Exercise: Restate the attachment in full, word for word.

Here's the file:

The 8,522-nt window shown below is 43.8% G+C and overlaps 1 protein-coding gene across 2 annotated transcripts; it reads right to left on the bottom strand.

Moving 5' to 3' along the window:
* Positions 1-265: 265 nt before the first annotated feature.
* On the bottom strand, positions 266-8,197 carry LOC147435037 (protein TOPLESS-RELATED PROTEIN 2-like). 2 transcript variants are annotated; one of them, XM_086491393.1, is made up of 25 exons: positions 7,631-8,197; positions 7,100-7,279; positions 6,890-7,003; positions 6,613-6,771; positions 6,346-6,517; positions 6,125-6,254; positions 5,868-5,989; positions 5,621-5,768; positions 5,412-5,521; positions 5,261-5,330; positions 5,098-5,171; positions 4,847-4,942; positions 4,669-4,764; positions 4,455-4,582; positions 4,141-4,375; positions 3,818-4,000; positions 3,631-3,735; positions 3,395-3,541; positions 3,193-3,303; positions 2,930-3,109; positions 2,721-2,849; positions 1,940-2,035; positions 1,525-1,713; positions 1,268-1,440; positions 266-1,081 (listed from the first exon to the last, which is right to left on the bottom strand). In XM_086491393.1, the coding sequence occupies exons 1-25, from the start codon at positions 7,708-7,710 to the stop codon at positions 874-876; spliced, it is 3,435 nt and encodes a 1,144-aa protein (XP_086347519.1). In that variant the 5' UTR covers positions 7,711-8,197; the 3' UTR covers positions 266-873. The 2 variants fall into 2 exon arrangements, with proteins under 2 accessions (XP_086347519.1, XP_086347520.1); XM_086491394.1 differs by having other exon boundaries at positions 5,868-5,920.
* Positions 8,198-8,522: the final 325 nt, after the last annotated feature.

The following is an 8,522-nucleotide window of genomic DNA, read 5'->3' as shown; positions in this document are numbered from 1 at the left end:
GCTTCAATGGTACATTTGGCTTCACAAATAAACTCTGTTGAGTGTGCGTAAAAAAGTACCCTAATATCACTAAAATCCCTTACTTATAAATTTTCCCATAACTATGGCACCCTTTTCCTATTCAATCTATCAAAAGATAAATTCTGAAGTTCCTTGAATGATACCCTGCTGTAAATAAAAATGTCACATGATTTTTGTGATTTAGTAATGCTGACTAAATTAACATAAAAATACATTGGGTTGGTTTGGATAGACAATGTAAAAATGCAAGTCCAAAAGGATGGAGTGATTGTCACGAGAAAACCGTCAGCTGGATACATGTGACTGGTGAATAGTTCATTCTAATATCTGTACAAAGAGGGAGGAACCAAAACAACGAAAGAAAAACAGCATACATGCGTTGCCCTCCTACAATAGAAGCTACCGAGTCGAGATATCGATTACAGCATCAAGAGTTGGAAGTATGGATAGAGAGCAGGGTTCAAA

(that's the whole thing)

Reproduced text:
The 8,522-nt window shown below is 43.8% G+C and overlaps 1 protein-coding gene across 2 annotated transcripts; it reads right to left on the bottom strand.

Moving 5' to 3' along the window:
* Positions 1-265: 265 nt before the first annotated feature.
* On the bottom strand, positions 266-8,197 carry LOC147435037 (protein TOPLESS-RELATED PROTEIN 2-like). 2 transcript variants are annotated; one of them, XM_086491393.1, is made up of 25 exons: positions 7,631-8,197; positions 7,100-7,279; positions 6,890-7,003; positions 6,613-6,771; positions 6,346-6,517; positions 6,125-6,254; positions 5,868-5,989; positions 5,621-5,768; positions 5,412-5,521; positions 5,261-5,330; positions 5,098-5,171; positions 4,847-4,942; positions 4,669-4,764; positions 4,455-4,582; positions 4,141-4,375; positions 3,818-4,000; positions 3,631-3,735; positions 3,395-3,541; positions 3,193-3,303; positions 2,930-3,109; positions 2,721-2,849; positions 1,940-2,035; positions 1,525-1,713; positions 1,268-1,440; positions 266-1,081 (listed from the first exon to the last, which is right to left on the bottom strand). In XM_086491393.1, the coding sequence occupies exons 1-25, from the start codon at positions 7,708-7,710 to the stop codon at positions 874-876; spliced, it is 3,435 nt and encodes a 1,144-aa protein (XP_086347519.1). In that variant the 5' UTR covers positions 7,711-8,197; the 3' UTR covers positions 266-873. The 2 variants fall into 2 exon arrangements, with proteins under 2 accessions (XP_086347519.1, XP_086347520.1); XM_086491394.1 differs by having other exon boundaries at positions 5,868-5,920.
* Positions 8,198-8,522: the final 325 nt, after the last annotated feature.

The following is an 8,522-nucleotide window of genomic DNA, read 5'->3' as shown; positions in this document are numbered from 1 at the left end:
GCTTCAATGGTACATTTGGCTTCACAAATAAACTCTGTTGAGTGTGCGTAAAAAAGTACCCTAATATCACTAAAATCCCTTACTTATAAATTTTCCCATAACTATGGCACCCTTTTCCTATTCAATCTATCAAAAGATAAATTCTGAAGTTCCTTGAATGATACCCTGCTGTAAATAAAAATGTCACATGATTTTTGTGATTTAGTAATGCTGACTAAATTAACATAAAAATACATTGGGTTGGTTTGGATAGACAATGTAAAAATGCAAGTCCAAAAGGATGGAGTGATTGTCACGAGAAAACCGTCAGCTGGATACATGTGACTGGTGAATAGTTCATTCTAATATCTGTACAAAGAGGGAGGAACCAAAACAACGAAAGAAAAACAGCATACATGCGTTGCCCTCCTACAATAGAAGCTACCGAGTCGAGATATCGATTACAGCATCAAGAGTTGGAAGTATGGATAGAGAGCAGGGTTCAAA